Fixed income trading is well beyond the request for quote (RFQ)-only era, i.e. when the only way for a trader to find the other side of a transaction was by canvassing brokers. But while request for quote is not the monopoly it once was, it remains a core trading tool, especially when used in conjunction with other, newer protocols.
That was the general consensus of a Thursday afternoon panel at the Fixed Income Leaders Summit in Nashville.
“I don’t think RFQ is going anywhere anytime soon,” said Howard Hoskin, Global Head of Fenics Invitations at Fenics. “Some of the new protocols, for example around auctions, will offer slightly different things for the market. Ultimately you need to have an array of different products that people can pick and choose from” depending on the type of market and the type of trade, he said.
Tommaso Di Grazia, Head of Fixed Income Product Development at ION, noted that some newer trading protocols, such as all-to-all, are departures from RFQ in that execution quality prevails over relationships. But, other newer trading protocols, such as portfolio trading, are actually different “flavours” of RFQ, in having a binary structure. “The RFQ concept is still attached,” Di Grazia said.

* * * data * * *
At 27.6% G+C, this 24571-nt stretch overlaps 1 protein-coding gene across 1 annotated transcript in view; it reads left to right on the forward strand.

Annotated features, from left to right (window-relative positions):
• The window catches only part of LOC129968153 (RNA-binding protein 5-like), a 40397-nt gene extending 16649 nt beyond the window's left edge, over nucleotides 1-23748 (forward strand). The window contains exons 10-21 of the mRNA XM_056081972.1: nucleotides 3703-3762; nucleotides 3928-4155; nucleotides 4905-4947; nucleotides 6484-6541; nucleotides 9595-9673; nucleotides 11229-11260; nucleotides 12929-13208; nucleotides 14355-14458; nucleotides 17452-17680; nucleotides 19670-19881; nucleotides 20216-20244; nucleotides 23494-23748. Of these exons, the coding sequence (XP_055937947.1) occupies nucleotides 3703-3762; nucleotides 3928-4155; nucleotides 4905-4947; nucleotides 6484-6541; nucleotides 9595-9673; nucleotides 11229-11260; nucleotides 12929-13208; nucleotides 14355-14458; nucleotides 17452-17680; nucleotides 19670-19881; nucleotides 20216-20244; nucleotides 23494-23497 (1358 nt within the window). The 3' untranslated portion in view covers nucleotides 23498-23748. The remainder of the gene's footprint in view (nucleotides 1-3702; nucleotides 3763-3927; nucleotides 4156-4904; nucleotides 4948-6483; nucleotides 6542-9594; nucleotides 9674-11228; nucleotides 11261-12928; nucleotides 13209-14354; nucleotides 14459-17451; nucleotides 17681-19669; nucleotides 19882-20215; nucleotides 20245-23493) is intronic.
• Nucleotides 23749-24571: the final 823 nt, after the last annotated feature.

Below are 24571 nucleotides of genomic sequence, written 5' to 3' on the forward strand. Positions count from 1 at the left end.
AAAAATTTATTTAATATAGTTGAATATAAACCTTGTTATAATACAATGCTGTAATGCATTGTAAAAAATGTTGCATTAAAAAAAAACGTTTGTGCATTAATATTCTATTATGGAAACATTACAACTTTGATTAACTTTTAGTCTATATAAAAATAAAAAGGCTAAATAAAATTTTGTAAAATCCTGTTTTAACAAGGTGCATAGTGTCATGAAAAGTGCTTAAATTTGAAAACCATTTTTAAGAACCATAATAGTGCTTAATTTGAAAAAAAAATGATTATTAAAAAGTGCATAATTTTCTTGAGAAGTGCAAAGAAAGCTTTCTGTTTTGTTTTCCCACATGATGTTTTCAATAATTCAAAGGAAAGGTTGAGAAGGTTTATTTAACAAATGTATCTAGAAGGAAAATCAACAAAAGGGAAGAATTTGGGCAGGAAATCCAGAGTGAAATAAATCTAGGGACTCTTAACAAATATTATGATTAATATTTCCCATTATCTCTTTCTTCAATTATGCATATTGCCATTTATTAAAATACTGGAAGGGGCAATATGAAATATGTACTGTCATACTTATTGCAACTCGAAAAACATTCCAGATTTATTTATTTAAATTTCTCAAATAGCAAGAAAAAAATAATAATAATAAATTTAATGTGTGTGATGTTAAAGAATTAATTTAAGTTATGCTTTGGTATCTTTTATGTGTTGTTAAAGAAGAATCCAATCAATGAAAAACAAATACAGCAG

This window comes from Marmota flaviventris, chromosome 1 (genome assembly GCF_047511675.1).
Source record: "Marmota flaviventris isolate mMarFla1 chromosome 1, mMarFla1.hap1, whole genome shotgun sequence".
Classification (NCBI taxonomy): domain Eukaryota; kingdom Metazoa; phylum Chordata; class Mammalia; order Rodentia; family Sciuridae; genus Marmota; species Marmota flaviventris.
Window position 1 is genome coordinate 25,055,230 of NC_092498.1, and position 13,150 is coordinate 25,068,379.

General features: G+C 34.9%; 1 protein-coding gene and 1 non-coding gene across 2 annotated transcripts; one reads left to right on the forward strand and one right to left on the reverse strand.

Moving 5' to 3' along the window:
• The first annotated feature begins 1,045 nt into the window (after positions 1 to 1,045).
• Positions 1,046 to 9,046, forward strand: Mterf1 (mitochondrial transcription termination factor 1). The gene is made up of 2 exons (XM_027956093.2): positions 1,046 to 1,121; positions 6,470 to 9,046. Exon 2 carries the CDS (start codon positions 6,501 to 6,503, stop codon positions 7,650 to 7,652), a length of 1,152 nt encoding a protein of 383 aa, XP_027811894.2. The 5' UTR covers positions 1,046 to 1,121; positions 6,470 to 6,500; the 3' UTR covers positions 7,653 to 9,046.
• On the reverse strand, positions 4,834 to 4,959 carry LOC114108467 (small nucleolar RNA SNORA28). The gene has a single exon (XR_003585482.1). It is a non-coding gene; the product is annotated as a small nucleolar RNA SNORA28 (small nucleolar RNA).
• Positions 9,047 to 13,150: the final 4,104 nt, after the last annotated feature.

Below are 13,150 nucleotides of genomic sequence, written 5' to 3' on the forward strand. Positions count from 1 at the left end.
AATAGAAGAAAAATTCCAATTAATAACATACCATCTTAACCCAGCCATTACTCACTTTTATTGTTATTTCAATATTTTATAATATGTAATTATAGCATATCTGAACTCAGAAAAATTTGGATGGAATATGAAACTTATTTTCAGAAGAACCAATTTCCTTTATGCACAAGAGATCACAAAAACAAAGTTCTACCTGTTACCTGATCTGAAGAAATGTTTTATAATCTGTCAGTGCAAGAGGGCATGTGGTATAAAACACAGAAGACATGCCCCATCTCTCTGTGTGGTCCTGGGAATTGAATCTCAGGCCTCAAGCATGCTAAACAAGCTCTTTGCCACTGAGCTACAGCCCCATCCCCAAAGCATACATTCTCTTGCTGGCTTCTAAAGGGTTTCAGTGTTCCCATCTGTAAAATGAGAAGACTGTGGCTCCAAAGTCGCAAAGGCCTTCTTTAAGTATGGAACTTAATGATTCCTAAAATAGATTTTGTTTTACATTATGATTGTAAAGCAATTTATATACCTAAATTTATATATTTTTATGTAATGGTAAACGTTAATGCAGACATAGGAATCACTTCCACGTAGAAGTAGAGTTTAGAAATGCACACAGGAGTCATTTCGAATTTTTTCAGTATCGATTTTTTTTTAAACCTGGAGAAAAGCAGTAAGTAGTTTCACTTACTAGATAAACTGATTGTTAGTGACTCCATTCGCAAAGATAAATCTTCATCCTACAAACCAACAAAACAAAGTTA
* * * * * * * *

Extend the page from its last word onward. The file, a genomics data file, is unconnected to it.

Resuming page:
A network of users needs to exist for a new protocol to succeed. “There is no shortage of ideas for new protocols,” said Jason Quinn, Chief Product Officer at Trumid. “If you’re innovating upfront, it doesn’t matter how cool the protocol is, or in theory how much liquidity you can unlock. You can’t do the innovation unless you have assembled a network of institutions to implement the protocol.”
Institutional investment firms typically aren’t first movers on innovation, and there are billions of dollars at stake in their trading that they need to execute in trusted ways. Thus RFQ is expected to remain a primary trading protocol, at least for the majority of the credit market that is thinly traded.
“It’s less about moving beyond RFQ, and more about using RFQ as a springboard to new things taking place,” said Rich Schiffman, Head of Opening Trading at MarketAxess. “But it’s not the easiest transformation for buy-side firms.”
Schiffman said a central limit order book (CLOB), a functionality commonly used in equities, can be useful in the actively traded parts of the rates and credit markets.
Buy-side firms are limited in how much they can explore new trading concepts. “There are a lot of new innovations out there, but most trading desks don’t have the capacity to evaluate all of them,” said Neal Rayner, Head of US Fixed Income Trading at Janus Henderson Investors.
Rayner said Janus Henderson may evaluate one new protocol or platform at a time, with one trader assigned to shepherd the idea through. “We see if the proof of concept is viable, and then we move it over to legal,” he said.
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